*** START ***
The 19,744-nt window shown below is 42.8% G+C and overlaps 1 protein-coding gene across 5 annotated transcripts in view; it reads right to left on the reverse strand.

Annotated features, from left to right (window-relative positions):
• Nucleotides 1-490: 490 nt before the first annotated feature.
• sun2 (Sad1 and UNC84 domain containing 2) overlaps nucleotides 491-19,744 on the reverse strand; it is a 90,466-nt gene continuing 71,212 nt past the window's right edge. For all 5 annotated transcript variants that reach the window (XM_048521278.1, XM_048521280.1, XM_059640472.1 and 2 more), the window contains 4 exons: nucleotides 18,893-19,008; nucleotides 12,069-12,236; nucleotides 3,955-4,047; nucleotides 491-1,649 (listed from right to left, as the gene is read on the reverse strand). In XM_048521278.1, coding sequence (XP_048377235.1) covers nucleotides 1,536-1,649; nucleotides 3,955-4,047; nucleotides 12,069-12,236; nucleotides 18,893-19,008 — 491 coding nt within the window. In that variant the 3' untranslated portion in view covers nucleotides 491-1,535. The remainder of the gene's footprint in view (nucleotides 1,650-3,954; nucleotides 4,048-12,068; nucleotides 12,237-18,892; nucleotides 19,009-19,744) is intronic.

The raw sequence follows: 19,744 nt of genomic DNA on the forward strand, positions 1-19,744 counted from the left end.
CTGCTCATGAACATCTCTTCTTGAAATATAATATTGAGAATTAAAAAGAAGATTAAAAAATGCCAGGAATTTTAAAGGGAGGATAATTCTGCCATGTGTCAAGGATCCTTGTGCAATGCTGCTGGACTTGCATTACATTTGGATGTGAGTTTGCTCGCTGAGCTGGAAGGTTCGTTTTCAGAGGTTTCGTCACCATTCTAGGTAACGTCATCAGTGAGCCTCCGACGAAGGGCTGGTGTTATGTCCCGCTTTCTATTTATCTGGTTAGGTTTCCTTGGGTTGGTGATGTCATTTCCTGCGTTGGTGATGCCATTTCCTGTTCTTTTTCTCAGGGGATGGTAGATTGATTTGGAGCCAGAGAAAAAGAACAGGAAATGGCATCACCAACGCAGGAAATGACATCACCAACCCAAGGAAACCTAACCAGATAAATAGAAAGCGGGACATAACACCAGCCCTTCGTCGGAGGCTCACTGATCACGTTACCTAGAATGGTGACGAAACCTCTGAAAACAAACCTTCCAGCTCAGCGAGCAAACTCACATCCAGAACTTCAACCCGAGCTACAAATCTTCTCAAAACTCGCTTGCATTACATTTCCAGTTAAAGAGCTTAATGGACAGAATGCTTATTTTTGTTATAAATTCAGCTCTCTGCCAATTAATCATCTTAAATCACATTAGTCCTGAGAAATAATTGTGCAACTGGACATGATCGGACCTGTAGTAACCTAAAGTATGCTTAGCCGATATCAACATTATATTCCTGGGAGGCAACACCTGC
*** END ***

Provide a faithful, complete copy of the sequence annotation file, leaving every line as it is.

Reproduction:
The 19,744-nt window shown below is 42.8% G+C and overlaps 1 protein-coding gene across 5 annotated transcripts in view; it reads right to left on the reverse strand.

Annotated features, from left to right (window-relative positions):
• Nucleotides 1-490: 490 nt before the first annotated feature.
• sun2 (Sad1 and UNC84 domain containing 2) overlaps nucleotides 491-19,744 on the reverse strand; it is a 90,466-nt gene continuing 71,212 nt past the window's right edge. For all 5 annotated transcript variants that reach the window (XM_048521278.1, XM_048521280.1, XM_059640472.1 and 2 more), the window contains 4 exons: nucleotides 18,893-19,008; nucleotides 12,069-12,236; nucleotides 3,955-4,047; nucleotides 491-1,649 (listed from right to left, as the gene is read on the reverse strand). In XM_048521278.1, coding sequence (XP_048377235.1) covers nucleotides 1,536-1,649; nucleotides 3,955-4,047; nucleotides 12,069-12,236; nucleotides 18,893-19,008 — 491 coding nt within the window. In that variant the 3' untranslated portion in view covers nucleotides 491-1,535. The remainder of the gene's footprint in view (nucleotides 1,650-3,954; nucleotides 4,048-12,068; nucleotides 12,237-18,892; nucleotides 19,009-19,744) is intronic.

The raw sequence follows: 19,744 nt of genomic DNA on the forward strand, positions 1-19,744 counted from the left end.
CTGCTCATGAACATCTCTTCTTGAAATATAATATTGAGAATTAAAAAGAAGATTAAAAAATGCCAGGAATTTTAAAGGGAGGATAATTCTGCCATGTGTCAAGGATCCTTGTGCAATGCTGCTGGACTTGCATTACATTTGGATGTGAGTTTGCTCGCTGAGCTGGAAGGTTCGTTTTCAGAGGTTTCGTCACCATTCTAGGTAACGTCATCAGTGAGCCTCCGACGAAGGGCTGGTGTTATGTCCCGCTTTCTATTTATCTGGTTAGGTTTCCTTGGGTTGGTGATGTCATTTCCTGCGTTGGTGATGCCATTTCCTGTTCTTTTTCTCAGGGGATGGTAGATTGATTTGGAGCCAGAGAAAAAGAACAGGAAATGGCATCACCAACGCAGGAAATGACATCACCAACCCAAGGAAACCTAACCAGATAAATAGAAAGCGGGACATAACACCAGCCCTTCGTCGGAGGCTCACTGATCACGTTACCTAGAATGGTGACGAAACCTCTGAAAACAAACCTTCCAGCTCAGCGAGCAAACTCACATCCAGAACTTCAACCCGAGCTACAAATCTTCTCAAAACTCGCTTGCATTACATTTCCAGTTAAAGAGCTTAATGGACAGAATGCTTATTTTTGTTATAAATTCAGCTCTCTGCCAATTAATCATCTTAAATCACATTAGTCCTGAGAAATAATTGTGCAACTGGACATGATCGGACCTGTAGTAACCTAAAGTATGCTTAGCCGATATCAACATTATATTCCTGGGAGGCAACACCTGC